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Common Appium Mobile Automation Mistakes and How to Avoid Them

Naman Upadhyay
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Naman Upadhyay
  • Mar 1, 2024
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    7 min read
Common Appium Mobile Automation Mistakes and How to Avoid Them
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Appium is a widely used tool for mobile automation testing, as it allows you to test native, web, and hybrid apps on various platforms and devices.

However, Appium testing can also be challenging and prone to errors if not done properly. In this blog, we will discuss some of the common Appium mistakes that testers make and how to avoid them.

What is Appium mobile automation?

Appium, originally developed by Dan Cuellar in 2011 under the alias “iOSAuto”. Right now Appium stands as one of the most used open-source mobile automation tool. Facilitating native, hybrid, and web application, Appium also offers testing on physical devices as well as an emulator or simulator.

Common Appium automation mistakes

Now that we’ve had an overview of what Appium is let’s get down to mistakes which every mobile tester who is using Appium should avoid at all cost.

Overusing XPath locators

One of the first steps in Appium testing is to locate the elements that you want to interact with. There are many ways to do that, such as using accessibility IDs, class names, IDs, CSS selectors, etc.

However, one of the most common mistakes that testers make is to overuse XPath locators, which are not recommended in Appium automation. Moreover, XPath locators are often brittle and hard to maintain, as they depend on the structure and hierarchy of the app’s UI.

To avoid this mistake, you should use XPath locators sparingly and only when other locators are not available or suitable. You should also use relative and simple XPath expressions, rather than absolute and complex ones.

For example, instead of using:

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You can use:

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You should also prefer using accessibility IDs:

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Not testing on real devices or simulators/emulators

Real devices and simulators/emulators can show you how your app works on different situations and devices. If you don’t test on them, you might miss some bugs or issues that affect your users.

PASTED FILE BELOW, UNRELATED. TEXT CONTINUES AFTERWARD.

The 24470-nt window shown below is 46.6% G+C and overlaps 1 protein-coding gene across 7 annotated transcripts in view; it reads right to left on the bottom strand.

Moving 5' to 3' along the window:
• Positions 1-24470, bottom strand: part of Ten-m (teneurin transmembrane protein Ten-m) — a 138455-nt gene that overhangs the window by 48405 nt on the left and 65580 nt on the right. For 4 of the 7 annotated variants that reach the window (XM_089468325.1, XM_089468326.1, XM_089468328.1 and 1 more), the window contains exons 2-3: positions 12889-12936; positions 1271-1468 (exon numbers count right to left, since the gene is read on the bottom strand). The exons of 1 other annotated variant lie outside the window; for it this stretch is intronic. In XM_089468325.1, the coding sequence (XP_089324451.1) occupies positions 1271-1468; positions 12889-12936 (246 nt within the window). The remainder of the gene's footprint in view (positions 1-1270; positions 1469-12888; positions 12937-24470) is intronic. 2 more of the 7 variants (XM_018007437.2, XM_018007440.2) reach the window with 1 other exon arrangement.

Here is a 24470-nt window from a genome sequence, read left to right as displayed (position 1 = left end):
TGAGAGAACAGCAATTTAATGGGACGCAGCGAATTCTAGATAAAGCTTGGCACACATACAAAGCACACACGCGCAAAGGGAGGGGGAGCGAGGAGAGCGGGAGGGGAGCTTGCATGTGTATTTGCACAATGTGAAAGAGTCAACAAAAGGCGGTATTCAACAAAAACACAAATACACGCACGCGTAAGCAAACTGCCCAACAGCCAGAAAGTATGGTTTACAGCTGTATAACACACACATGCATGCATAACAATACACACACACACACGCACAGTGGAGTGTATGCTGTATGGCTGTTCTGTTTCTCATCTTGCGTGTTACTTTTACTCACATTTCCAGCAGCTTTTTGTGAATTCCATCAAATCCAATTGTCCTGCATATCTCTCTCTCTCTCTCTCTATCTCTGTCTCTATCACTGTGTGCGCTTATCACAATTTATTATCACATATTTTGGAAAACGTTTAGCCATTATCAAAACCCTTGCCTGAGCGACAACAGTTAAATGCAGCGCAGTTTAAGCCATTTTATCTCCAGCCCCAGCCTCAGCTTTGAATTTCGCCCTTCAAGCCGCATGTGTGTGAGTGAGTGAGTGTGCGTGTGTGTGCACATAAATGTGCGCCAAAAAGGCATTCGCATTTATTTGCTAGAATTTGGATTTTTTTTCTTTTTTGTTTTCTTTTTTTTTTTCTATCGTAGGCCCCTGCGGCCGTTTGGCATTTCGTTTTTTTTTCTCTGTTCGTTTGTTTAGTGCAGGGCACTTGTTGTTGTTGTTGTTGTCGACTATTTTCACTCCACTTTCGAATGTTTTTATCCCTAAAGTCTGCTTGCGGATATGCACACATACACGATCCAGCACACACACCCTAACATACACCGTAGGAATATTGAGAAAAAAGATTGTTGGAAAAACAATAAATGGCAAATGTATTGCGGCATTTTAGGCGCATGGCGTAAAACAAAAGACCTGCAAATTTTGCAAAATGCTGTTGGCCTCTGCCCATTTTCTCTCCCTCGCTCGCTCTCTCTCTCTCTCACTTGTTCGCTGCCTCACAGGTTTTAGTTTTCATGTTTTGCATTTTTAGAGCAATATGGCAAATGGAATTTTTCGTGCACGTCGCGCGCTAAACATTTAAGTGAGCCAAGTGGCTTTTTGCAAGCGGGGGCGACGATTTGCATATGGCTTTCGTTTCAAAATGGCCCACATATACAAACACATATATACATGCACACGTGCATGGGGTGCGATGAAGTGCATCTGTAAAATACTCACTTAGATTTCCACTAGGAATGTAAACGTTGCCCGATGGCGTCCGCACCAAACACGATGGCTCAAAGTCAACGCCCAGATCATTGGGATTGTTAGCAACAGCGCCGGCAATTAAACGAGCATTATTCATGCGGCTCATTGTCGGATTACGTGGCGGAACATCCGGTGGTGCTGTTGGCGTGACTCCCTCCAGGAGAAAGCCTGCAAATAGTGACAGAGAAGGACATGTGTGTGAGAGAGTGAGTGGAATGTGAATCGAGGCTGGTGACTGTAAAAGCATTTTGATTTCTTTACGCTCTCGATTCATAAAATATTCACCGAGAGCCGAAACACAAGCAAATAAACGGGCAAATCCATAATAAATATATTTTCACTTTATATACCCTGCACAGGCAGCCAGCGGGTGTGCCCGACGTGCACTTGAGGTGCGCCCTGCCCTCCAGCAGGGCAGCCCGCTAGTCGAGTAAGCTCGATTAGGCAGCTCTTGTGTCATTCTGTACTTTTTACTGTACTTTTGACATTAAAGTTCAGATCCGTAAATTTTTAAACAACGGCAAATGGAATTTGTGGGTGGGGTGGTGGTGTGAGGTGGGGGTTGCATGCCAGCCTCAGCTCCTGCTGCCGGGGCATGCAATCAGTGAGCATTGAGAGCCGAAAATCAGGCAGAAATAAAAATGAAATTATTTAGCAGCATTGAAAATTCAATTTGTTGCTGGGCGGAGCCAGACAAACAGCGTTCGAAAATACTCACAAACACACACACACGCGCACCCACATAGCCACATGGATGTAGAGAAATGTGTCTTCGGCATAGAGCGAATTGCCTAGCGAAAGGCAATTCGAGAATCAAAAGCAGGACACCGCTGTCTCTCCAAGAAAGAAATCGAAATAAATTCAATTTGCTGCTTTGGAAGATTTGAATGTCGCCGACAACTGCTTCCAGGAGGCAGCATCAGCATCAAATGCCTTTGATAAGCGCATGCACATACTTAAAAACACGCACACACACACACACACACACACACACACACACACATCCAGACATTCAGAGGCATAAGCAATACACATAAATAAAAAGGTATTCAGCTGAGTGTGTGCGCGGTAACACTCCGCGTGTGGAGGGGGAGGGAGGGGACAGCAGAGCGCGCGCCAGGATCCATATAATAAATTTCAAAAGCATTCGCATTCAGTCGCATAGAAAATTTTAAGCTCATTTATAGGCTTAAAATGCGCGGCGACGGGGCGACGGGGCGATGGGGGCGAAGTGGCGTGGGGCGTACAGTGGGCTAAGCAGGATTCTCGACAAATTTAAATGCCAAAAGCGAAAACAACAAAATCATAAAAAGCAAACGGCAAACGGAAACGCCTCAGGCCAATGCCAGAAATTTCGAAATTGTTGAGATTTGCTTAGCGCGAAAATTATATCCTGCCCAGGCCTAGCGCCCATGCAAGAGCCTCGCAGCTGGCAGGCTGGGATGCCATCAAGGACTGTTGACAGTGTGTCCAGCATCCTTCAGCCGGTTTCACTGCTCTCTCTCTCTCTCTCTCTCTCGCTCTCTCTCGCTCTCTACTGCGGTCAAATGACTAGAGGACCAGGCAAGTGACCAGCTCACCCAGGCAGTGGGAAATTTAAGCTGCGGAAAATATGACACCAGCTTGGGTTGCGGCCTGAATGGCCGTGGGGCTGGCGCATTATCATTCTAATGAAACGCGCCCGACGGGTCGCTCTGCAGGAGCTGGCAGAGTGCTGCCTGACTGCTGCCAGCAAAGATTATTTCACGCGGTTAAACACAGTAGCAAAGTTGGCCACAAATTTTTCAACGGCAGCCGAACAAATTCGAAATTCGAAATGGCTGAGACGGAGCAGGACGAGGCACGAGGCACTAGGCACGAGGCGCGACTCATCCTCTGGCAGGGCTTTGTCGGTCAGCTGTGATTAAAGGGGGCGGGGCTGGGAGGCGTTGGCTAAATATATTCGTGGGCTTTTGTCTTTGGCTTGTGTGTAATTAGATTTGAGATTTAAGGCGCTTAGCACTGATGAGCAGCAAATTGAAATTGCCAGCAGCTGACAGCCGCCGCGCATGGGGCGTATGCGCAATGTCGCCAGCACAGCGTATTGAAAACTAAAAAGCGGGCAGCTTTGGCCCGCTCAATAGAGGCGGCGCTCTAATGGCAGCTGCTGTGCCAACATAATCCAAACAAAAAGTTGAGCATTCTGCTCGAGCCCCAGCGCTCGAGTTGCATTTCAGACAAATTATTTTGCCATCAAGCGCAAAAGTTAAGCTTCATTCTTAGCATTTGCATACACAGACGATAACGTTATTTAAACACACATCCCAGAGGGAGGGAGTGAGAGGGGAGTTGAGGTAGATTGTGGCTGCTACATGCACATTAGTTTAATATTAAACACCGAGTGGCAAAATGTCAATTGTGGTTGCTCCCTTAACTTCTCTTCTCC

This can affect the usability and performance of your app, as your users might encounter problems or frustrations that you didn’t anticipate.

To avoid this mistake, you should test your app on a combination of real devices and variety of simulators/emulators via some of the widely supported platforms.

Not performing parallel testing

Parallel and distributed testing can help you run your tests faster and wider. If you don’t use them, your tests will take longer and cover less. This can affect the efficiency and effectiveness of your testing, as you might waste time and resources on running your tests sequentially and on limited devices or machines.

To avoid this mistake, you should use parallel and distributed testing whenever possible and feasible for your Appium testing.

Parallel execution example:

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Not using proper reporting and analytics

Reporting and analytics can help you understand and improve your testing results. If you don’t use them, you won’t know what’s going on with your testing and how to make it better.

This can affect the evaluation and improvement of your testing, as you might miss some important insights or recommendations that can help you optimize your testing.

To avoid this mistake, you should use proper reporting and analytics for your Appium testing. You should also use tools and frameworks that provide and support reporting and analytics, such as Cucumber Reporter, TestNG,  and Allure.

NodeJS WebDriverIO Allure integration example:

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The impact of these mistakes on the business

Even tho we have mentioned the impact of the individual mistakes, they were not given in the perspective of business, let’s take a look at how these mistakes impact the business.

  • Increased costs